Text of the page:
This is such a long story, but we both went on holiday, then when I knew we’d be in the same city again I sent him a text being like “Hey, I want to see you,” but he didn’t reply. He didn’t even open the message. I started having that feeling in my stomach. I called him a couple of days later and he didn’t pick up. Then weeks later, I saw him on the street. I started shaking and he was walking towards me. The first thing I said to him was, “Was it real?” He was like, “Yes it was real.” He said he cared too much, cared a scary amount, which was why he did it. So we ended up making out.

Then we were texting more backwards and forwards, but gradually he stopped answering and I was starting to get that feeling again. So I thought I’m just going to turn up at his house, and confront him. I was just like… either way, this feeling is shit. I’d rather take some action. So I wore a nice dress and knocked on his door. His roommate opened I think, and called him. He looked… stiff. You know when you’re playing a drama game, and you have to freeze… that’s what he looked like.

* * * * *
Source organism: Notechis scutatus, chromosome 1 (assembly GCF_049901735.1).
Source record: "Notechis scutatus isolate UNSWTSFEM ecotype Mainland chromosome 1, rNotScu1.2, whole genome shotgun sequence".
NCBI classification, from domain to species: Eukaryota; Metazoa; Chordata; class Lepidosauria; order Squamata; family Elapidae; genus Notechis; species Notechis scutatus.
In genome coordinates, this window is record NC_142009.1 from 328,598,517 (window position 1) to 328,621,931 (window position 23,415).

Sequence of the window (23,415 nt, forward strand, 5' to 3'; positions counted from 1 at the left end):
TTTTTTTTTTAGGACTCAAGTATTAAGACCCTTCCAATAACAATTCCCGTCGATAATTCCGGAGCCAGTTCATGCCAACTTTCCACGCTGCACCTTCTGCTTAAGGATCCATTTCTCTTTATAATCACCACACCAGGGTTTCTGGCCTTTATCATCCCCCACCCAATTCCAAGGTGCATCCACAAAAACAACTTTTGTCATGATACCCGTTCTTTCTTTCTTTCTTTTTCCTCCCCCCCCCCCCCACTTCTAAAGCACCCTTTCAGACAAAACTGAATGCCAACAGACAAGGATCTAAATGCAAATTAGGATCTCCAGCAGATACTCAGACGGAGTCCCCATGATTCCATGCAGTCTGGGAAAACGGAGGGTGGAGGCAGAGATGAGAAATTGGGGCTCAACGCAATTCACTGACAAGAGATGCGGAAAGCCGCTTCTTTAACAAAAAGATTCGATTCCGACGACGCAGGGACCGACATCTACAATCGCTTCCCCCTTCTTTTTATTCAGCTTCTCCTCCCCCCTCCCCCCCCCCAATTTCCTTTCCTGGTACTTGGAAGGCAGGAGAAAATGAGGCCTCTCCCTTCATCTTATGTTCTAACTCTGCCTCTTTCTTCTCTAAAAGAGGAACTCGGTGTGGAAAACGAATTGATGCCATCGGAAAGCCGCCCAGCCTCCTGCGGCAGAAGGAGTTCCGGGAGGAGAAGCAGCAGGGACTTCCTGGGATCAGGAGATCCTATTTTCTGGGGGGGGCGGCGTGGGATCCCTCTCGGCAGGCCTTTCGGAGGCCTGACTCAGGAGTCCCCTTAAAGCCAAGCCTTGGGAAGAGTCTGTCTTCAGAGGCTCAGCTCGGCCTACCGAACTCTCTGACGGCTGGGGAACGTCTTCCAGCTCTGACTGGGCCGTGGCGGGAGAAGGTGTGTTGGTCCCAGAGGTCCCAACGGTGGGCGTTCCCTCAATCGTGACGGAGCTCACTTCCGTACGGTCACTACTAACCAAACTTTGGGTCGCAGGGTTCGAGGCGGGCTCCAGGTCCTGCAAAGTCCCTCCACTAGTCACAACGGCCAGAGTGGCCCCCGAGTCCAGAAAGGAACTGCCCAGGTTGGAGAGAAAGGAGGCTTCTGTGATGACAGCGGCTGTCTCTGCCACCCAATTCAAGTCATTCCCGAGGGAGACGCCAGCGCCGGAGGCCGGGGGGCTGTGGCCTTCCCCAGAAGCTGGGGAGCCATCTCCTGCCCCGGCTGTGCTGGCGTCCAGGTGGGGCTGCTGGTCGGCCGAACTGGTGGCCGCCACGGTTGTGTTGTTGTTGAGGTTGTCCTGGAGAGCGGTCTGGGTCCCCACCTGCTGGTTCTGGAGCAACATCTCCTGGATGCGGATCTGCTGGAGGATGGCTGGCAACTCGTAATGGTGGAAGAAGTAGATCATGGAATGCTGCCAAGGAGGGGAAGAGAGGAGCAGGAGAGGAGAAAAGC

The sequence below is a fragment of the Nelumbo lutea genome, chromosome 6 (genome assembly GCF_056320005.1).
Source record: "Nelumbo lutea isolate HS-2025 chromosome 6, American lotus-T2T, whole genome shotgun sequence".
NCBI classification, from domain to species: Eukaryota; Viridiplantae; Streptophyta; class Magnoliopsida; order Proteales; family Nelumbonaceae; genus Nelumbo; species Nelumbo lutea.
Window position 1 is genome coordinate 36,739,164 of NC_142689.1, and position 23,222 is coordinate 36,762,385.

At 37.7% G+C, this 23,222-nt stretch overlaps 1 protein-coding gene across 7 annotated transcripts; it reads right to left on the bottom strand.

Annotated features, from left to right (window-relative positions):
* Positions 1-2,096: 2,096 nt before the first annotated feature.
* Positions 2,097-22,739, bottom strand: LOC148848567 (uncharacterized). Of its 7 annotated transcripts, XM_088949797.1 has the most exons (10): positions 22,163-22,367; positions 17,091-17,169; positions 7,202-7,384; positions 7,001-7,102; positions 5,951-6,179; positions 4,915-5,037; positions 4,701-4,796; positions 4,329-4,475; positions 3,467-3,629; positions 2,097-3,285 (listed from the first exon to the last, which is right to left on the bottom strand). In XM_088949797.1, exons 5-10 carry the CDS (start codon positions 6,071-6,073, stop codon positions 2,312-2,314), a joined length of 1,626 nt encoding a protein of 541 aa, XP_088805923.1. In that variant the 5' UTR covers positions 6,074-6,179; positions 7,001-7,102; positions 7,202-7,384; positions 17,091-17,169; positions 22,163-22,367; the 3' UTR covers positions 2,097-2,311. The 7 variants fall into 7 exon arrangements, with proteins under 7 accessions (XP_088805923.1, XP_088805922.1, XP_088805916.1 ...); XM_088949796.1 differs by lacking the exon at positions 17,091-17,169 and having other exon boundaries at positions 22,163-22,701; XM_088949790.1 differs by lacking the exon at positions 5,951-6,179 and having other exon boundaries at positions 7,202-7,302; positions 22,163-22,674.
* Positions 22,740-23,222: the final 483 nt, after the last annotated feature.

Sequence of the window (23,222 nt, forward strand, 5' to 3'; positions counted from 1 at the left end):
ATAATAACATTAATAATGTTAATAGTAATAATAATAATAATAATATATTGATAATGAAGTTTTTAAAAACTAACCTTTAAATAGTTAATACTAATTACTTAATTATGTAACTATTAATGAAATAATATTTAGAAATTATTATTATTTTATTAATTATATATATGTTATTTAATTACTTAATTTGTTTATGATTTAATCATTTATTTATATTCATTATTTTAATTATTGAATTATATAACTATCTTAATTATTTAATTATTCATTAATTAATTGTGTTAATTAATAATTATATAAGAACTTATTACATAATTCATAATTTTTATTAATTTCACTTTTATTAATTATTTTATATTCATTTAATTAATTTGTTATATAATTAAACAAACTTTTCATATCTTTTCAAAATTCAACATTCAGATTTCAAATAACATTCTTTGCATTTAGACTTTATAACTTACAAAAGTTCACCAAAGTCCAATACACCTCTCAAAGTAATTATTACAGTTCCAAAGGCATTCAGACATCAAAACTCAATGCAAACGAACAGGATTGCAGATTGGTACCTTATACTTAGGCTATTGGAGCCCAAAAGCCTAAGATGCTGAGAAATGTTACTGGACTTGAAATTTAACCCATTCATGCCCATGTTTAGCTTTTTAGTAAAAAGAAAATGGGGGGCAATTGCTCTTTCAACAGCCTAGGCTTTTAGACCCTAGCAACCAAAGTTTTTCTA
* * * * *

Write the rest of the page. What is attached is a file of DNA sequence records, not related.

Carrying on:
I was so emotional I don’t even remember the rhythm of the conversation, but in broad strokes, I asked him what the fuck was going on. He was like “forget about me” then “I can explain.” I don’t remember what I did or said, maybe I spoke about sex, but he softened. He invited me to come over the next day, but I dunno… at that point, I was fully aware in my body that I couldn't be with him like I wanted to. It was never going to go back to what it was, which is sad to admit. Riva, 24.

“I sent an angry text at 4AM, then I immediately blocked him”